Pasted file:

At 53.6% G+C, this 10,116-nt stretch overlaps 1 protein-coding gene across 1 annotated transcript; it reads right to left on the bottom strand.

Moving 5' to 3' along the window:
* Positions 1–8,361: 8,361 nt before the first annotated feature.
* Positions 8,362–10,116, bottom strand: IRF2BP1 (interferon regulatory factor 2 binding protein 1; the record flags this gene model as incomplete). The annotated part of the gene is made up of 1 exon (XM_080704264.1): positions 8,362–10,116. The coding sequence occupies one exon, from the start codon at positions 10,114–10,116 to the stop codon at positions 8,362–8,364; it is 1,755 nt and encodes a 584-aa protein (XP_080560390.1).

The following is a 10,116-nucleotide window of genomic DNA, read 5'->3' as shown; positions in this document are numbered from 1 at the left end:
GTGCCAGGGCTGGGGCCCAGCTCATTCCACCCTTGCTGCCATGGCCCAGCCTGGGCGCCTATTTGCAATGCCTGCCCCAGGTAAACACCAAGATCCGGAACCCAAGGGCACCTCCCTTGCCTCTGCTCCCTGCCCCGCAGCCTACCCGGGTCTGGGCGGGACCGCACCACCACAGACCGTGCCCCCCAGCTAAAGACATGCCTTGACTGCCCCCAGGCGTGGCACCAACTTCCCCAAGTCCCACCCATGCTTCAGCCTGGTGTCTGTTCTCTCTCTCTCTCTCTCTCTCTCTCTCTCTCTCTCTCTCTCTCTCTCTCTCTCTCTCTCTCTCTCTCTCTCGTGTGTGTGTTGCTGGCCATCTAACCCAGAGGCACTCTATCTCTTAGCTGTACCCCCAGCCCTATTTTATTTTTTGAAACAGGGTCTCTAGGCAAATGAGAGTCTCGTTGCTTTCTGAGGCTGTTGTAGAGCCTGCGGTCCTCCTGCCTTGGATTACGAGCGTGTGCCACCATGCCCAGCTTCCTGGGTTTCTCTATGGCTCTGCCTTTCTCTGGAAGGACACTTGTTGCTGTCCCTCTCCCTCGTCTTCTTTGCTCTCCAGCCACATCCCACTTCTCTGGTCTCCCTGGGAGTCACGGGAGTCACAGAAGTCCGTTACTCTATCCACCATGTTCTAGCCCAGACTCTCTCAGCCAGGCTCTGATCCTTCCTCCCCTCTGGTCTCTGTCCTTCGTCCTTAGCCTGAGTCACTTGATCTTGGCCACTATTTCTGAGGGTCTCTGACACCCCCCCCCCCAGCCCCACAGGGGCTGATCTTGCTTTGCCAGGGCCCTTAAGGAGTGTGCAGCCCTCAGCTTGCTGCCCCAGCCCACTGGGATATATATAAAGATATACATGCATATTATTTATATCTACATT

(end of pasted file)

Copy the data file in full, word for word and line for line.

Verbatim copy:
At 53.6% G+C, this 10,116-nt stretch overlaps 1 protein-coding gene across 1 annotated transcript; it reads right to left on the bottom strand.

Moving 5' to 3' along the window:
* Positions 1–8,361: 8,361 nt before the first annotated feature.
* Positions 8,362–10,116, bottom strand: IRF2BP1 (interferon regulatory factor 2 binding protein 1; the record flags this gene model as incomplete). The annotated part of the gene is made up of 1 exon (XM_080704264.1): positions 8,362–10,116. The coding sequence occupies one exon, from the start codon at positions 10,114–10,116 to the stop codon at positions 8,362–8,364; it is 1,755 nt and encodes a 584-aa protein (XP_080560390.1).

The following is a 10,116-nucleotide window of genomic DNA, read 5'->3' as shown; positions in this document are numbered from 1 at the left end:
GTGCCAGGGCTGGGGCCCAGCTCATTCCACCCTTGCTGCCATGGCCCAGCCTGGGCGCCTATTTGCAATGCCTGCCCCAGGTAAACACCAAGATCCGGAACCCAAGGGCACCTCCCTTGCCTCTGCTCCCTGCCCCGCAGCCTACCCGGGTCTGGGCGGGACCGCACCACCACAGACCGTGCCCCCCAGCTAAAGACATGCCTTGACTGCCCCCAGGCGTGGCACCAACTTCCCCAAGTCCCACCCATGCTTCAGCCTGGTGTCTGTTCTCTCTCTCTCTCTCTCTCTCTCTCTCTCTCTCTCTCTCTCTCTCTCTCTCTCTCTCTCTCTCTCTCTCTCGTGTGTGTGTTGCTGGCCATCTAACCCAGAGGCACTCTATCTCTTAGCTGTACCCCCAGCCCTATTTTATTTTTTGAAACAGGGTCTCTAGGCAAATGAGAGTCTCGTTGCTTTCTGAGGCTGTTGTAGAGCCTGCGGTCCTCCTGCCTTGGATTACGAGCGTGTGCCACCATGCCCAGCTTCCTGGGTTTCTCTATGGCTCTGCCTTTCTCTGGAAGGACACTTGTTGCTGTCCCTCTCCCTCGTCTTCTTTGCTCTCCAGCCACATCCCACTTCTCTGGTCTCCCTGGGAGTCACGGGAGTCACAGAAGTCCGTTACTCTATCCACCATGTTCTAGCCCAGACTCTCTCAGCCAGGCTCTGATCCTTCCTCCCCTCTGGTCTCTGTCCTTCGTCCTTAGCCTGAGTCACTTGATCTTGGCCACTATTTCTGAGGGTCTCTGACACCCCCCCCCCCAGCCCCACAGGGGCTGATCTTGCTTTGCCAGGGCCCTTAAGGAGTGTGCAGCCCTCAGCTTGCTGCCCCAGCCCACTGGGATATATATAAAGATATACATGCATATTATTTATATCTACATT